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Stress corrosion cracking studied with grain mapping by diffraction contrast tomography


A new grain mapping technique developed by researchers at the ESRF has been used to study stress corrosion cracking in stainless steels.

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Intergranular stress corrosion cracking is a failure mechanism that can affect stainless steels.  It is characterised by the nucleation and growth of cracks by localised corrosion at sensitised grain boundaries in the presence of an applied stress.  Researchers at the ESRF used diffraction contrast tomography to map the grain structure of a stainless steel sample in 3D, and then observed stress corrosion cracking in situ using microtomography.  This revealed the crack path between the grains, and showed which special grain boundaries are resistant to cracking.

Stress corrosion cracking can be a critical failure mechanism in some stainless steel components of power stations [1] when there is a combination of a susceptible material, an aggressive environment, and a mechanical driving force.  Steels can become sensitised by heat treatments such as post weld stress relief, or by fast neutron irradiation in nuclear plants.  In both cases, sensitisation decreases the local resistance of boundaries to corrosion due to chromium depletion at the boundaries, although for irradiation damage other factors may also be involved [2-4].  Sensitisation resistance is affected by the grain boundary structure, related to the crystallographic orientation of the adjoining grains and the plane of the boundary.  Certain special grain boundaries are resistant to sensitisation, and previous in situ observations made at the ESRF have shown that these grain boundaries can form bridges across the growing crack, which are thought to retard its progress [5,6].

To understand the behaviour of the growing crack requires knowledge of the grain boundary properties in 3D throughout the bulk of the sample. The newly developed 3D grain orientation mapping techniques, such as diffraction contrast tomography (DCT) at beamline ID19 [7], or the ID11 3D X-ray microscope project [8] can be used to study such a system.  In this case DCT, developed at the ESRF by researchers from Manchester University and INSA de Lyon, was used to map the grain structure of a stainless steel wire, 0.4 mm in diameter.  The grain map consisted of some 360 grains, with a network of 1600 fully-characterised boundaries between them.

Renderings showing four steps during the propagation of a stress corrosion crack. Bridges across the crack are seen as holes in the crack surface.

Figure 1. Renderings showing four steps during the propagation of a stress corrosion crack.  Bridges across the crack are seen as "holes" in the crack surface.

After mapping the grain structure, the sample was placed in a corrosive environment and loaded to initiate stress corrosion cracking.  At intervals during the growth of the crack, the load was removed and the sample scanned using microtomography to generate 3D images of the growing crack, revealing the crack path along the grain boundaries.  By studying these 3D images it is possible to identify those grain boundaries that resist cracking, and instead form bridging ligaments (Figure 1).  The geometry of  these boundaries is known from the grain map (Figure 2), revealing the types of boundary that resist sensitisation.  It was found that not all of the special boundaries were the expected low Σ coincident site lattice boundaries, and furthermore they were not the Σn (n=1,2,3) twin variant boundaries that grain boundary engineering usually seeks to increase [9].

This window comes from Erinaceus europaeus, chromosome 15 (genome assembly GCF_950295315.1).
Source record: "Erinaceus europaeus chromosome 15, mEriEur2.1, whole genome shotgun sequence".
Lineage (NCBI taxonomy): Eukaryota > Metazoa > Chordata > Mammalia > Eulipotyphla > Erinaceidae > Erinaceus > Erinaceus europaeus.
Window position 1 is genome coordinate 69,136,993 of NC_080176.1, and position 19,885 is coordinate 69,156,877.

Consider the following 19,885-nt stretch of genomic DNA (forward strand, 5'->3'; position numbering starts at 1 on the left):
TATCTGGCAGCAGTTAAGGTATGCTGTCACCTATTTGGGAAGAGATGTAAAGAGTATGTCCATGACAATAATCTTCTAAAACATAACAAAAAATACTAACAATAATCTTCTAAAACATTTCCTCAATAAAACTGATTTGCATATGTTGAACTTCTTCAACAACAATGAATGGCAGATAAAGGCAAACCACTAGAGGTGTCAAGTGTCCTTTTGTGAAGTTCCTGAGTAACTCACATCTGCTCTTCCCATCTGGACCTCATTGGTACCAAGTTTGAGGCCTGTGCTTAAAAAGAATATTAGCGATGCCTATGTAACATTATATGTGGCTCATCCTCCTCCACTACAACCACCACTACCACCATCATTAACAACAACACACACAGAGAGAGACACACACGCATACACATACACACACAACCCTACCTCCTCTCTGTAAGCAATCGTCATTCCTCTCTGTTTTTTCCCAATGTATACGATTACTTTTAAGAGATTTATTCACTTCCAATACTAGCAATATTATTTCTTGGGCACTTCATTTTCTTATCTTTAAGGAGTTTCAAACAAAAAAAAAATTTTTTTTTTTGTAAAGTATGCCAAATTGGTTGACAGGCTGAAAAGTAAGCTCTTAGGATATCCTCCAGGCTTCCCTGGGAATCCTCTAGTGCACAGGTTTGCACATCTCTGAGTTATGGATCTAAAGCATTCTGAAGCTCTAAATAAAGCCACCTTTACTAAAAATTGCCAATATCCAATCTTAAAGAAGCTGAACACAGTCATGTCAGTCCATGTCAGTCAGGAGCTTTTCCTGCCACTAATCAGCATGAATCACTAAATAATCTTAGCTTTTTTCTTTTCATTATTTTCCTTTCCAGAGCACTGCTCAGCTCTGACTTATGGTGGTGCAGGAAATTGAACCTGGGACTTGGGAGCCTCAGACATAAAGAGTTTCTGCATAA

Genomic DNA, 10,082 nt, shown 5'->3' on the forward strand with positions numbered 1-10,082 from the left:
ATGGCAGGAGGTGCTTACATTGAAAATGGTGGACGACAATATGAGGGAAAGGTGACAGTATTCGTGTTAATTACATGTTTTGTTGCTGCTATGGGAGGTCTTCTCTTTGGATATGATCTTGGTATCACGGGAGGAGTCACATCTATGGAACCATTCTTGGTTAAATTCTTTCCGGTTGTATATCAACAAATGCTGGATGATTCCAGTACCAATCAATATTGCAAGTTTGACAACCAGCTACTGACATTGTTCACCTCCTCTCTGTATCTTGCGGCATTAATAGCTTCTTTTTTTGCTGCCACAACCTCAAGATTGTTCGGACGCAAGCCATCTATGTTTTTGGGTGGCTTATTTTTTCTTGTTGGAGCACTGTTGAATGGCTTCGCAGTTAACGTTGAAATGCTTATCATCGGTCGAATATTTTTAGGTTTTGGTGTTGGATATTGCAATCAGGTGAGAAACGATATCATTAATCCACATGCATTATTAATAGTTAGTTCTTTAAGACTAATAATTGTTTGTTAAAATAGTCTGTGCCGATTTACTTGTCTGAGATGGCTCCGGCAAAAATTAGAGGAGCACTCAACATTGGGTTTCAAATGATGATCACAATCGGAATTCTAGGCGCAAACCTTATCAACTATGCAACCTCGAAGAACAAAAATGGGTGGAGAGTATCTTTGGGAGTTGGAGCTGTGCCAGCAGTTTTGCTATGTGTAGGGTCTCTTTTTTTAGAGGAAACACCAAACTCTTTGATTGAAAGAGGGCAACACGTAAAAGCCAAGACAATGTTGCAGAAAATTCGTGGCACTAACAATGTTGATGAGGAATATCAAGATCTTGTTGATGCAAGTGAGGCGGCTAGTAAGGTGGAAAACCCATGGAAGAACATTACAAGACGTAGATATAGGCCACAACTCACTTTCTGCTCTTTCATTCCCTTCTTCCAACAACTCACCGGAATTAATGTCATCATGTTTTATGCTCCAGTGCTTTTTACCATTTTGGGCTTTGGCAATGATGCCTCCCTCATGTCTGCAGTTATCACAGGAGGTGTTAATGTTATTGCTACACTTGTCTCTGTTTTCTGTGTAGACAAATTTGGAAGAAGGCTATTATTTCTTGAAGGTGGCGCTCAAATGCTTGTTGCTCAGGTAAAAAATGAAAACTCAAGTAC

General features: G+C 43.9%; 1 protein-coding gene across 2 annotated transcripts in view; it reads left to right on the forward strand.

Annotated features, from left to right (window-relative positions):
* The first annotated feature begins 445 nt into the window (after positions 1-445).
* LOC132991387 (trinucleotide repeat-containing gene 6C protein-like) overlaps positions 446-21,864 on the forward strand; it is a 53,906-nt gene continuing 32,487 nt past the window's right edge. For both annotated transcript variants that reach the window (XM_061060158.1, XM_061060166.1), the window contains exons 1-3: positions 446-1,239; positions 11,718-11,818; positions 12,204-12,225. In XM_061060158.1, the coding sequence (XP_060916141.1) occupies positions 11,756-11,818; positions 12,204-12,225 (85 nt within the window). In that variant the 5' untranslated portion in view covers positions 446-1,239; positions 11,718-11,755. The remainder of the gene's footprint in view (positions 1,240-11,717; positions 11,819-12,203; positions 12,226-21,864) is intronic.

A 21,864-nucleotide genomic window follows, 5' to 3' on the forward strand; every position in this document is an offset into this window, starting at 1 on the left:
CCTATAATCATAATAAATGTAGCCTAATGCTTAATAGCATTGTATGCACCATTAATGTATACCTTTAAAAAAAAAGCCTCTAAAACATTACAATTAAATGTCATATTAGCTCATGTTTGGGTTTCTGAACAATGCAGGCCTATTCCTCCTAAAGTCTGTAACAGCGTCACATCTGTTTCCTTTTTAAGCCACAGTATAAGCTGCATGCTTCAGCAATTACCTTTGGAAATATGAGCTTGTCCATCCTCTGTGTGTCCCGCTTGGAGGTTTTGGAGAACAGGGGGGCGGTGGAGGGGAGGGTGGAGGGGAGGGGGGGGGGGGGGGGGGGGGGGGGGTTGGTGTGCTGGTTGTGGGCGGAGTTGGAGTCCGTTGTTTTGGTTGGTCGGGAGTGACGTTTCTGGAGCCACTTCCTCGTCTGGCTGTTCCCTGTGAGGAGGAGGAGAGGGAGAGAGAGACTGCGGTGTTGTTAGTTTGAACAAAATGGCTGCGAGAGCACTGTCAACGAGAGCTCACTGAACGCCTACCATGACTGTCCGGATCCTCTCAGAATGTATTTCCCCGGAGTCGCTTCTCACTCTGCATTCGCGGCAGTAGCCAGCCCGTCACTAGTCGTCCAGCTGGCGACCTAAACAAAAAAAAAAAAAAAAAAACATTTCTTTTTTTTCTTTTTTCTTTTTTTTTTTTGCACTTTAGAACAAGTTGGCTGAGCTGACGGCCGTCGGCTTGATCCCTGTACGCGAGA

Rendering of the grain map (randomly coloured) and crack (red). The crack can be seen to propagate along the grain boundaries.

Figure 2. Rendering of the grain map (randomly coloured) and crack (red). The crack can be seen to propagate along the grain boundaries.

This type of 3D characterisation and in situ observation allows a more complete understanding of the mechanisms of stress corrosion cracking, and the grain boundaries structures that resist cracking.  A better understanding of the process will allow improved modelling of cracking in existing materials, and will also provide input to the design of new materials that will better resist this form of degradation.

[1] P.M. Scott, Corrosion 56, 771 (2000).
[2] S.M. Bruemmer, G.S. Was, J. Nuclear Materials 216, 348 (1994).
[3] P. Scott, J. Nuclear Materials 211, 101 (1994).
[4] J.T. Busby, G.S. Was, and E.A. Kenik, J. of Nuclear Materials 302, 20 (2002).
[5] L. Babout, T.J. Marrow, D. Engelberg, P.J. Withers, Materials Science and Technology 22, 1068 (2006).
[6] A.P. Jivkov, N.P.C. Stevens, T.J. Marrow, Computational Materials Science 38, 442 (2006).
[7] G. Johnson, A. King, M. Gonzalves Honnicke, T.J. Marrow and W. Ludwig, J. Appl. Cryst. 41, 310 (2008).
[8] H.F. Poulsen, Three-dimensional X-ray diffraction microscopy. Mapping polycrystals and their dynamics. Springer Tracts in Modern Physics, Springer, Berlin (2004).
[9] V. Randle, Acta Mater. 46, 1459 (1998).

Principal publication and authors
A. King (a,b), G. Johnson (a,b), D. Engelberg (a), W. Ludwig (b,c) and J. Marrow (a), Science 321, 382 (2008).
(a) School of Materials, University of Manchester (UK)
(b) ESRF
(c) Institut National des Sciences Appliquées de Lyon, Villeurbanne (France)